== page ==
NBA Could More Than Double Its Annual Rights Fees in New TV Deals
Incoming NBA Commissioner Adam Silver is about to become the most popular man in sports TV.
The NBA's national media deals with ESPN/ABC and Turner Sports' TNT – which pay a combined $930 million per year – expire after the 2015/2016 season. But the NBA will start discussions with TV networks this summer and could make a decision by 2014, according to people familiar with the matter.
Outside of the Big Ten Conference's $1 billion annual deal with ESPN that runs through 2017, the NBA is the only big-time brand coming up for bid in the next few years. With new national sports cable networks such as Fox Sports 1 and NBC Sports Network thirsting for live game programming, the NBA could boost its annual rights fees by 50% to 100%, if not more, said Ed Desser of Desser Sports Media.
In the middle of it all will be Mr. Silver, deputy commissioner to longtime Commissioner David Stern. He officially takes over Feb. 1, 2014 and no deal will be decided until after that date, people familiar with the matter said.
The NBA signed the current eight-year extension between ESPN/ABC and Turner in 2007. Before that, ESPN/ABC and Tuner had 6-year deals that were set to expire after the 2007/2008 season. When the NBA signed the current extensions in June 2007, it was coming off record-low TV ratings for the NBA Finals between the San Antonio Spurs and Cleveland Cavaliers. The current deal gave the NBA a 20% boost in annual rights fees from the previous contract.
Most Important Content
Sports programming is "now the single most important form of content for networks," said Mr. Desser, who worked closely with Mr. Stern to negotiate the league's media deals with various networks from 1982 to 2005.
That's resulted in huge gains for the leagues when it's time to renegotiate. For example, Major League Baseball announced a more than 100% increase in annual rights fees from its previous deals when it signed multi-year extensions with Fox, ESPN and Turner Sports' TBS in 2012.
"I like the NBA's position and I think they are due for a very, very substantial catch-up just to get up to the market level," Mr. Desser said. "There's a buzz about the NBA. It's probably the most international of U.S. sports leagues in terms of its appeal."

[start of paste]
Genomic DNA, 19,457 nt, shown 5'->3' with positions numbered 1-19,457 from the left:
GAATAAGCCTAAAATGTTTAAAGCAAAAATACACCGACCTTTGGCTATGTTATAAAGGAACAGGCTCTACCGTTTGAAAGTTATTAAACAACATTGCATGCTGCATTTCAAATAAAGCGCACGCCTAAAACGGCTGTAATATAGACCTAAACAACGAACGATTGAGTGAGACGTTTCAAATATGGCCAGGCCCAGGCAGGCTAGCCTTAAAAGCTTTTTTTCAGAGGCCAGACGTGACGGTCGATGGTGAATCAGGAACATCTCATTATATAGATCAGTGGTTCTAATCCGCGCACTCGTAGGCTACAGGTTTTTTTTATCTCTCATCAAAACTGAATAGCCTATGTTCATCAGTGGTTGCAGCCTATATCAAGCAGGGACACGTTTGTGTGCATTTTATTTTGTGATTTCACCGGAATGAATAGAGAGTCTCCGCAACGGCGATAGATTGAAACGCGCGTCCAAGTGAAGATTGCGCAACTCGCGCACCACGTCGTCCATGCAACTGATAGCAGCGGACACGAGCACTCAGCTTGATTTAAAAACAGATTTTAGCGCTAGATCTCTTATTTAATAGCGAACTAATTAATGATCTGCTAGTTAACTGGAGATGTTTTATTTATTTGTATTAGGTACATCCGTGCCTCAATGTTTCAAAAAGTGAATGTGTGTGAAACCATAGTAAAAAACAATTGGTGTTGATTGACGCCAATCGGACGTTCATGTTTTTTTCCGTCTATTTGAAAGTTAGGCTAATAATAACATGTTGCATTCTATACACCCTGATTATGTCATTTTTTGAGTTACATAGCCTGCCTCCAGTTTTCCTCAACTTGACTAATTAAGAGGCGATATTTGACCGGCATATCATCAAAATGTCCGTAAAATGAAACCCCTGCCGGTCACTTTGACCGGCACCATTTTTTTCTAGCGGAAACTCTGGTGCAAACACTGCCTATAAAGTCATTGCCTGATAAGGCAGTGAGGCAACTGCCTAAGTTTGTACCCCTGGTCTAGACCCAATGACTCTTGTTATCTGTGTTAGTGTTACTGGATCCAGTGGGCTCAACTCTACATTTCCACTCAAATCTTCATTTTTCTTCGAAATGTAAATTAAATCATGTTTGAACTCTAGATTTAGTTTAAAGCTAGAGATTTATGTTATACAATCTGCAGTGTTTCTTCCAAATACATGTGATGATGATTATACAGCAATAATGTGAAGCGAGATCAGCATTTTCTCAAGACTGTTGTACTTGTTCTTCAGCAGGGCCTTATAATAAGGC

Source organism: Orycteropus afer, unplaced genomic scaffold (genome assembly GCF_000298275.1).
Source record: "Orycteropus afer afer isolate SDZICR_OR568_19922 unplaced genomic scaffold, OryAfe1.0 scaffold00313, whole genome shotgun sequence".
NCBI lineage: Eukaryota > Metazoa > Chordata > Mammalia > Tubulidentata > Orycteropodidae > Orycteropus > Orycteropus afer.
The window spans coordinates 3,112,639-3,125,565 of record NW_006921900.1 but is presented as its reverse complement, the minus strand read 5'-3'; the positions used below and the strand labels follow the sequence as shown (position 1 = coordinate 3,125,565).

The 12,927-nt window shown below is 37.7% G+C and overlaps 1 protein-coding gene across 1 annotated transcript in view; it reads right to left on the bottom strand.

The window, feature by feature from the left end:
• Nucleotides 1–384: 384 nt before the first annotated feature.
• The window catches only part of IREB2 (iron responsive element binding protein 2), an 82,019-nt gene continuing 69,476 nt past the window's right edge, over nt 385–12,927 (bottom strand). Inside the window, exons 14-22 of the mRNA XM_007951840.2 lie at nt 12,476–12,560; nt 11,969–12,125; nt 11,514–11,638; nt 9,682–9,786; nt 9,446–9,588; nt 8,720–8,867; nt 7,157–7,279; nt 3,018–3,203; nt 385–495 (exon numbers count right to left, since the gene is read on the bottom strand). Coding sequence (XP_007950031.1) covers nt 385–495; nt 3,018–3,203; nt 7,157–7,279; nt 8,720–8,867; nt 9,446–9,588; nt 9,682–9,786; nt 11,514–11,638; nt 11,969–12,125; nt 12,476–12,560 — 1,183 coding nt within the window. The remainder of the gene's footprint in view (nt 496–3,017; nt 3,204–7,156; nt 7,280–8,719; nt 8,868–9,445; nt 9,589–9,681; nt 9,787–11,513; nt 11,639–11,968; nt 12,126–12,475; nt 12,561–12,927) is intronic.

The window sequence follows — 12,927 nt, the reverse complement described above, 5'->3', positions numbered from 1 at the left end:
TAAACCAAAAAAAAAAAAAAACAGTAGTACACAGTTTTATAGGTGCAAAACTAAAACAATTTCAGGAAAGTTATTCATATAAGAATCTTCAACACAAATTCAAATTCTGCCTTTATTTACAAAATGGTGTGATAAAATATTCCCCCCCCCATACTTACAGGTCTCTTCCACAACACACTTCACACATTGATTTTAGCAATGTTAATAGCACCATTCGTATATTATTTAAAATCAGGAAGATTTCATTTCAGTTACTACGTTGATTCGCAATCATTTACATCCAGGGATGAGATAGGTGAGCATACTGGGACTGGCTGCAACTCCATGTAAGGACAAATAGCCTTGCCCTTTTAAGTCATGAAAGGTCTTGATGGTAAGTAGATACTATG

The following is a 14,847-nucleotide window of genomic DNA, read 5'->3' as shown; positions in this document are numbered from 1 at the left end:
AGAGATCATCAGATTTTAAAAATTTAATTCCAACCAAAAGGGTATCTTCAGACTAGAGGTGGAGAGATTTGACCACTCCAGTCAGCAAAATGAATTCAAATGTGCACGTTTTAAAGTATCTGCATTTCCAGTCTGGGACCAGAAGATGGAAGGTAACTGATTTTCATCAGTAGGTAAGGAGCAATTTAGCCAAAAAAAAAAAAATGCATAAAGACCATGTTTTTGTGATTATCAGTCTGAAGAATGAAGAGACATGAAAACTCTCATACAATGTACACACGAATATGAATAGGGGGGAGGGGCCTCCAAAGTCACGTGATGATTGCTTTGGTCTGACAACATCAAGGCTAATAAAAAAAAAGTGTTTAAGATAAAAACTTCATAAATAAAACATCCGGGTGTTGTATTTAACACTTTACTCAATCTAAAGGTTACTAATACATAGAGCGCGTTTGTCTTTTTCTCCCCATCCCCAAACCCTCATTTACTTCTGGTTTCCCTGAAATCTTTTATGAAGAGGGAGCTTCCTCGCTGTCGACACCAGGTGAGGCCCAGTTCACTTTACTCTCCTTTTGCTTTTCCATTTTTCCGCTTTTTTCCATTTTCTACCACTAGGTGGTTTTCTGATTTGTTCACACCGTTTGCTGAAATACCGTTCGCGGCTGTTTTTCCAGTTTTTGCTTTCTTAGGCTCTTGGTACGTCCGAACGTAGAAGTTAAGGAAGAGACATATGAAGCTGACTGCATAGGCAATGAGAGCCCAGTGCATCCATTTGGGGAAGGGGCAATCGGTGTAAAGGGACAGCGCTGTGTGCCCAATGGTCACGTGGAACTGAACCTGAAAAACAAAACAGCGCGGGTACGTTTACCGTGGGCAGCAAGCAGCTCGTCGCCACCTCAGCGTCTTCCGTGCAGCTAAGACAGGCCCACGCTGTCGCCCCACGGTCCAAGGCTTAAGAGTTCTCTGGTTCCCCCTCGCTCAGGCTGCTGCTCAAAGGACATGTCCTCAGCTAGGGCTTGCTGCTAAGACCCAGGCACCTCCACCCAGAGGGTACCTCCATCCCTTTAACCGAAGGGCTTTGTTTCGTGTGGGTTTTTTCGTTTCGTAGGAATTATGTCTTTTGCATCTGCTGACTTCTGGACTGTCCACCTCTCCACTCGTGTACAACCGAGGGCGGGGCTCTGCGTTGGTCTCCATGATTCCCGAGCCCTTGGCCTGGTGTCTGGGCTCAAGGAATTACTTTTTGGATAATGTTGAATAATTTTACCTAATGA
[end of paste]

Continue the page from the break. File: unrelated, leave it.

The jockeying by TV executives has already begun. David Hill, the former chairman/CEO of Fox Sports brought back to help with the Aug. 17 launch of Fox Sports 1, had a private lunch meeting in recent months with Mr. Stern, who's expected to stay involved with the NBA as a global ambassador.
Fox Sports declined to comment on the meeting. But spokesman Lou D'Ermilio issued a statement on its interest in the NBA: "As a sports media business, we naturally would be interested in becoming a national partner with the NBA if and when the time comes."
In the Hunt
NBC Sports spokesman Chris McCloskey confirmed it will be in the hunt. "We're always interested in good properties," he said.
But ESPN and Turner won't give up without a fight. ESPN has proven it will spend whatever it takes to get the sports properties it wants for its multiple channels.
An ESPN spokesman pointed to comments by its president, John Skipper, to Sports Illustrated after the network's upfront presentation to Madison Avenue. "The league is ascendant and the interest in the NBA at least during our tenure is at an all-time high. Ratings are kind of back to (Michael) Jordan levels. You have great teams. Players, big cities, I don't think I can state it more bluntly: The NBA is core and key product for ESPN."
In a statement, Turner said: "We have been partners with the NBA for more than a quarter century. Turner's partnership extends from our content rights on TNT to successfully co-managing the NBA Digital portfolio with the league for the past six years. This is certainly a key relationship for Turner and we look forward to continuing a long, and healthy, business partnership with the league for many years to come."
Turner said it posted its third most-watched and highest-rated regular season this year, averaging 2 million viewers and a 1.4 household rating over 52 game telecasts.